Wednesday, November 30, 2011

Hunting Season Has Arrived at Chaya Venice: Venison Food Fair

Venison in Venice?  It is not just alliterative, it is delicious, and alas for a limited time as the Venison Food Fair decamps from the hunting grounds to make a stop at Chaya Venice for two weeks from now until Sunday December 11th.  Chaya Venice is known for its Euro-Asian cuisine, its sushi bar and the lively scene at the cocktail bar.  The 20+ year old restaurant originally did a series of food festivals and the chefs decided to revive the tradition with a series of food fairs.  Like Japanese traditional seasonal holidays celebrating harvests, each festival takes place for a short duration.

Pappardelle Pasta with Venison Meatballs
There are four venison specials available:

Venison Chili Con Carne 'Spicy' - $26
Pappardelle Pasta with Italian Style Venison Meatballs - $21
Texas Spiced Venison Burger - $22
Roasted Venison Tenderloin - $42

My favorite of the venison specials is the Pappardelle Pasta with Italian Style Venison Meatballs, served with marinara sauce, shaved parmesan and herbs.  The meatballs were light and packed with flavor.  They tasted distinct from traditional beef meatballs, which was a plus. The marinara sauce complemented the meatballs well and the pasta was done nicely.  The venison brought a juicy and almost spicy note to the meatballs.

Chili Con Carne
My second favorite of the options is the Venison Chili Con Carne 'Spicy' with chunks of venison steak, lean ground venison, kidney, garbanzo and white beans, pepper jack cheese, tomatoes and grilled country bread.  The assertive flavor of the venison shone through and the whole dish was full of bold flavors.  With both chunks and ground venison plus the beans, there was a pleasing variety of textures in the dish.  It was well spiced to give it a pleasant kick.

Roasted Venison Tenderloin
The Roasted Vension Tenderloin with Blueberry Peppercorn Sauce was served with sauteed organic mushrooms and haricot verts.  This was the most traditional of the dishes and was quite solid.  If you are a fan of venison, this was the purest expression of the meat as the loin was roasted and served rare to medium rare in jus.  Personally I enjoyed the use of venison in dishes that are traditionally made with other meats, but this is a classic rendition.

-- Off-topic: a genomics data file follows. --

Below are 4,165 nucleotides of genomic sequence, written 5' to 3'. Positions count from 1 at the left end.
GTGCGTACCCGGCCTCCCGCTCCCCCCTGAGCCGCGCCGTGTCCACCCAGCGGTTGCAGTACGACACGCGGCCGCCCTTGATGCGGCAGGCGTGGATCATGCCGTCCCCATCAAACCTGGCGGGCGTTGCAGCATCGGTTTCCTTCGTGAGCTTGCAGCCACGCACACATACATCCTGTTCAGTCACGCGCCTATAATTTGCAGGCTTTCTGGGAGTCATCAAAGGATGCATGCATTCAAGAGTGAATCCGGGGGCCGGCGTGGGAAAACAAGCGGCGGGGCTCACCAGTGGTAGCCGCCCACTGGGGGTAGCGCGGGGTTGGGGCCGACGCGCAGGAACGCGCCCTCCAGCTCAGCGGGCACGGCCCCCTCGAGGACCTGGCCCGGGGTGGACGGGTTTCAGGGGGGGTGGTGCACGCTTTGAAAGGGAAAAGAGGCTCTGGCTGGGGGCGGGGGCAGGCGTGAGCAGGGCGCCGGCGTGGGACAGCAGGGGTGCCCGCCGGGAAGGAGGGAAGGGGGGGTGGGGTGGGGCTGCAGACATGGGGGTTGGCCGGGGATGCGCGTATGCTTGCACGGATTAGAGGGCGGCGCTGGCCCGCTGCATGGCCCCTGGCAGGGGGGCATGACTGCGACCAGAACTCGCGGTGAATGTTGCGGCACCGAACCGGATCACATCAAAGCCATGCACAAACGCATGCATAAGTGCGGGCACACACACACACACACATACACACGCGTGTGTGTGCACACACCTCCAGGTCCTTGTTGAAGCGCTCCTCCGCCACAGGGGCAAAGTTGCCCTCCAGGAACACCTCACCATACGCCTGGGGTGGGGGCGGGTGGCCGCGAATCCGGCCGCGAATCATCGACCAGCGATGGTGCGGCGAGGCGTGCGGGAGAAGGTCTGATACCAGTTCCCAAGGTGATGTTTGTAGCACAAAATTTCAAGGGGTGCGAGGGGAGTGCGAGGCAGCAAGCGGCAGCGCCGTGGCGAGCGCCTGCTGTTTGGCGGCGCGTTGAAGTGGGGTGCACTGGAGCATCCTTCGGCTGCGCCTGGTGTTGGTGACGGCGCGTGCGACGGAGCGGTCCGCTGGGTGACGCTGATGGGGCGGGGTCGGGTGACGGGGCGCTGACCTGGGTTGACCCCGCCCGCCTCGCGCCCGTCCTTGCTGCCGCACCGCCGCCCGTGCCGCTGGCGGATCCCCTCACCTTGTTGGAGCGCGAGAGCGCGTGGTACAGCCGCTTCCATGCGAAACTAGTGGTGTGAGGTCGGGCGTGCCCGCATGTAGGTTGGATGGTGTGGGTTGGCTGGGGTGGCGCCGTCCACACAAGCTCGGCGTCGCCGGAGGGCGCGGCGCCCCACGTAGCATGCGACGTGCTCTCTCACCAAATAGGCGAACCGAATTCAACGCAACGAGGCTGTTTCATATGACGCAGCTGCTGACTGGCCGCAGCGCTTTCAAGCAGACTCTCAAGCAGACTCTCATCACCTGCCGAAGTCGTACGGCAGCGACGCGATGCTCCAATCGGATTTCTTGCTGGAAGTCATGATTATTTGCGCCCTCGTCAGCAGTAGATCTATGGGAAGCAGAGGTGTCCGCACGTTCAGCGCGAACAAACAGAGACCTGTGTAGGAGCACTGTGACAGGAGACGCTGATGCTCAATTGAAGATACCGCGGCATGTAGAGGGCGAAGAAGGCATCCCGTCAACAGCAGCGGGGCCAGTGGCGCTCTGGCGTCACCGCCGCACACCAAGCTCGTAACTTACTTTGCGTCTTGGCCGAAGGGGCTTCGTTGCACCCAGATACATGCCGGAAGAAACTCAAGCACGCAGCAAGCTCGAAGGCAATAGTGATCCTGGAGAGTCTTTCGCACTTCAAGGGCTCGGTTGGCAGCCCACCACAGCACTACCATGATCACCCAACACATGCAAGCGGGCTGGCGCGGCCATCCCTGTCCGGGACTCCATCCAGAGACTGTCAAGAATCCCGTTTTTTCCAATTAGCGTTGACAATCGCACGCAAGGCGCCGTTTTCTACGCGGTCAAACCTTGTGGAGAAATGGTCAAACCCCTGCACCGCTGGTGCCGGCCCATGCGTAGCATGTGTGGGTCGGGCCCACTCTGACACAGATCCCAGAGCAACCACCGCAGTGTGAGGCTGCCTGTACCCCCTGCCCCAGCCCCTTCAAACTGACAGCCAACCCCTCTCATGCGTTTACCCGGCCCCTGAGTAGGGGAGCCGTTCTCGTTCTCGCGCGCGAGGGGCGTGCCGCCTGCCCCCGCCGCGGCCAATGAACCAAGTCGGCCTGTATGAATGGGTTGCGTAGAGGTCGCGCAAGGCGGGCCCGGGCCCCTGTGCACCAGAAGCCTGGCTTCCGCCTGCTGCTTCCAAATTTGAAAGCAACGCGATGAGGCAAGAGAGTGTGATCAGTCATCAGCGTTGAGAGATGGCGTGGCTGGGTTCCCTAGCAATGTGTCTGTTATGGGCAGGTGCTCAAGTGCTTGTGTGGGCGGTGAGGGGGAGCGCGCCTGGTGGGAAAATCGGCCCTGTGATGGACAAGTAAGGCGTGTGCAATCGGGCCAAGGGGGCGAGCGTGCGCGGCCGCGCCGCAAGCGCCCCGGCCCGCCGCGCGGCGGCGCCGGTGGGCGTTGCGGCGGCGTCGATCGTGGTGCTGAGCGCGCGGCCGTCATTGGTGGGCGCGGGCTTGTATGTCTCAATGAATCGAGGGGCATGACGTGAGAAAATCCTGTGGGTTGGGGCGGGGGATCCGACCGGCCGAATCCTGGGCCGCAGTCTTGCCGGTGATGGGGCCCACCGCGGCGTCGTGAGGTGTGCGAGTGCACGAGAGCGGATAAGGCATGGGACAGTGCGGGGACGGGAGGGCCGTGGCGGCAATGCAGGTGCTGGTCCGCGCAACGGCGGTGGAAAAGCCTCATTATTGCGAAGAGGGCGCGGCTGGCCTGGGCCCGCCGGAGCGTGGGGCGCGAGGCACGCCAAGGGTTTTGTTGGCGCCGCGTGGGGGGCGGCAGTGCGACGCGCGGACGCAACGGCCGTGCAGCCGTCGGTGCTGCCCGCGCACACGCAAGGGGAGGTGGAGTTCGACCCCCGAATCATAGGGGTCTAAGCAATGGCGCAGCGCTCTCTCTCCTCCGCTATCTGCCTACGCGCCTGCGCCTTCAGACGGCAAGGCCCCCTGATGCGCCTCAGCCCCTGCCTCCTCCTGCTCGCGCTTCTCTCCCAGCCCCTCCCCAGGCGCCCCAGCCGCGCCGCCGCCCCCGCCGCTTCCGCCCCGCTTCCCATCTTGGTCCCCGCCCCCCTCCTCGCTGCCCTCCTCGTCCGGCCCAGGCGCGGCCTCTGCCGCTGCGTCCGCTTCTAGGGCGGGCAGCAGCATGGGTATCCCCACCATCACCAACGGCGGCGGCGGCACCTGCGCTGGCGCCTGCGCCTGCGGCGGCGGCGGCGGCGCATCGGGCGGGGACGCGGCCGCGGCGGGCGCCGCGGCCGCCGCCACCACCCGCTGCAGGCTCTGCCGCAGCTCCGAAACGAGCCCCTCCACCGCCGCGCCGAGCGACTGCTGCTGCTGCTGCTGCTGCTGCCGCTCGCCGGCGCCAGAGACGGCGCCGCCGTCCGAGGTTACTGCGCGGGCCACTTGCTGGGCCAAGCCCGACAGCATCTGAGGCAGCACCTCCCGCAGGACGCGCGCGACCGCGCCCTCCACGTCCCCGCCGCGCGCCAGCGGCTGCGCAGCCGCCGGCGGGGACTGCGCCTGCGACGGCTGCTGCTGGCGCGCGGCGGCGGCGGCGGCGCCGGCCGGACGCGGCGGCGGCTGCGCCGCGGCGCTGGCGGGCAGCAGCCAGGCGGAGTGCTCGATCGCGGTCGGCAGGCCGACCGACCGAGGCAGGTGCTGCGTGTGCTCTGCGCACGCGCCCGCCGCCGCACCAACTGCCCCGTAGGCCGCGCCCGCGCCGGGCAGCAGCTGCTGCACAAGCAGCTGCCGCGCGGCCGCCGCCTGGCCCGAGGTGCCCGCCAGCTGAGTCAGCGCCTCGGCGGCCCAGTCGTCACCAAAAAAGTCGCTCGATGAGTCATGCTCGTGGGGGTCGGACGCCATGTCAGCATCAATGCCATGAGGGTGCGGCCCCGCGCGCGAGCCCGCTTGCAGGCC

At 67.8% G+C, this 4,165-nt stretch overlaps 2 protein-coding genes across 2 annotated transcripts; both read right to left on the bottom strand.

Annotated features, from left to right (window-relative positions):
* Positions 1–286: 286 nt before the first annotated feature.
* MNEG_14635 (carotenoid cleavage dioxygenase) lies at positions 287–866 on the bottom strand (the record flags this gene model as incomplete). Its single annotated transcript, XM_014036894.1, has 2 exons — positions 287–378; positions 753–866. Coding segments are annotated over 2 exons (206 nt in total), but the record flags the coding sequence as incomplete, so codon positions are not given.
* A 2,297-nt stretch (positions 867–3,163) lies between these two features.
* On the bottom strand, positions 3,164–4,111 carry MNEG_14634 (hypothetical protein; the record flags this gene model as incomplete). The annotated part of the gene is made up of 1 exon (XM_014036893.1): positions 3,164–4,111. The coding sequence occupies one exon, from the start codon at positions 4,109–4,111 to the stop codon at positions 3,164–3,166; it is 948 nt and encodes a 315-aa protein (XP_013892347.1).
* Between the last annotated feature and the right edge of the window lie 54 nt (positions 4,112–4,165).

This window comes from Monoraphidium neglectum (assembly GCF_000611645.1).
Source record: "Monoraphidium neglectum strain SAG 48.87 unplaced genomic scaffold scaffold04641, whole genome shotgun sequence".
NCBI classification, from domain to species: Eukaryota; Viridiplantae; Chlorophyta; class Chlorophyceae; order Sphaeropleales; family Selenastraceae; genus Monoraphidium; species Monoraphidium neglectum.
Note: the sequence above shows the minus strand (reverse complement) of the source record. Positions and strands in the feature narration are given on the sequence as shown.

The Texas Spiced Venison Burger was the only dish I can't recommend.  I had it without the cheese and bacon (I abstain from pork) so I did not try it as a complete dish.  I didn't feel that the burger showcased the taste of the venison or had an overall deliciousness in its own right.  It is served with crispy bacon, pepper jack cheese, arugula, red cabbage, fuji apple, red pepper chutney and spicy mayo and country potato wedges alongside.

You only have two weeks to get to Chaya Venice to try these dishes, as come Monday December 12th, the fair will pull up stakes and the fairgrounds will stand empty.  Game meat is all too unusual on Los Angeles menus, so take advantage.  The venison is farm raised in New Zealand.  Chaya Venice puts the festive in food festivals, so go enjoy the ambiance and the meat.  Bambi would approve.

My visit was hosted.

Chaya Venice: 110 Navy Street (at Main St) in Venice.  Phone: (310) 396-1179.  Website:

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